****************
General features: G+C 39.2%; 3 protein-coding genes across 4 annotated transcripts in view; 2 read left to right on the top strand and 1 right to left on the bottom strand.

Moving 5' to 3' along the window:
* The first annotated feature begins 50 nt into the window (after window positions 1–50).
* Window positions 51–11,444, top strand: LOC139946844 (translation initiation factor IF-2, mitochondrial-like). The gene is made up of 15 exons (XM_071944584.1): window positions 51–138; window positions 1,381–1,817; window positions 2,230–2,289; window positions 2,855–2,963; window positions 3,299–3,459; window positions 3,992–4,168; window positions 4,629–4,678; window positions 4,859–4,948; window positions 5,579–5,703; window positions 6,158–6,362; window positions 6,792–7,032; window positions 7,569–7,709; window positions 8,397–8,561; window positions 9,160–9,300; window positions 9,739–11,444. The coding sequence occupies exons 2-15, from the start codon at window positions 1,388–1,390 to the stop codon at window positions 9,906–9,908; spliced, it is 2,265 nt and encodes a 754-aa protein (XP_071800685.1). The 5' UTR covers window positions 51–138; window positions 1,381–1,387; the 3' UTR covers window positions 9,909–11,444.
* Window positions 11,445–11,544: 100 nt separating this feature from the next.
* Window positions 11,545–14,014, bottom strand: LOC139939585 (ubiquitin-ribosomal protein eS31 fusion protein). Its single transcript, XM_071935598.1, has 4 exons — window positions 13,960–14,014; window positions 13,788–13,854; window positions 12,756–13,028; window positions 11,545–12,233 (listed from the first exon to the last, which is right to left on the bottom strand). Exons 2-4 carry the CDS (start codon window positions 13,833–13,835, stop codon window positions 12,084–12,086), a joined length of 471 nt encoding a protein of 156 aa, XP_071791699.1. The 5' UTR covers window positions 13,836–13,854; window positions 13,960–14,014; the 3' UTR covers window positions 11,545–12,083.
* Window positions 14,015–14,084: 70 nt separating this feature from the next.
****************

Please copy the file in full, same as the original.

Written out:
General features: G+C 39.2%; 3 protein-coding genes across 4 annotated transcripts in view; 2 read left to right on the top strand and 1 right to left on the bottom strand.

Moving 5' to 3' along the window:
* The first annotated feature begins 50 nt into the window (after window positions 1–50).
* Window positions 51–11,444, top strand: LOC139946844 (translation initiation factor IF-2, mitochondrial-like). The gene is made up of 15 exons (XM_071944584.1): window positions 51–138; window positions 1,381–1,817; window positions 2,230–2,289; window positions 2,855–2,963; window positions 3,299–3,459; window positions 3,992–4,168; window positions 4,629–4,678; window positions 4,859–4,948; window positions 5,579–5,703; window positions 6,158–6,362; window positions 6,792–7,032; window positions 7,569–7,709; window positions 8,397–8,561; window positions 9,160–9,300; window positions 9,739–11,444. The coding sequence occupies exons 2-15, from the start codon at window positions 1,388–1,390 to the stop codon at window positions 9,906–9,908; spliced, it is 2,265 nt and encodes a 754-aa protein (XP_071800685.1). The 5' UTR covers window positions 51–138; window positions 1,381–1,387; the 3' UTR covers window positions 9,909–11,444.
* Window positions 11,445–11,544: 100 nt separating this feature from the next.
* Window positions 11,545–14,014, bottom strand: LOC139939585 (ubiquitin-ribosomal protein eS31 fusion protein). Its single transcript, XM_071935598.1, has 4 exons — window positions 13,960–14,014; window positions 13,788–13,854; window positions 12,756–13,028; window positions 11,545–12,233 (listed from the first exon to the last, which is right to left on the bottom strand). Exons 2-4 carry the CDS (start codon window positions 13,833–13,835, stop codon window positions 12,084–12,086), a joined length of 471 nt encoding a protein of 156 aa, XP_071791699.1. The 5' UTR covers window positions 13,836–13,854; window positions 13,960–14,014; the 3' UTR covers window positions 11,545–12,083.
* Window positions 14,015–14,084: 70 nt separating this feature from the next.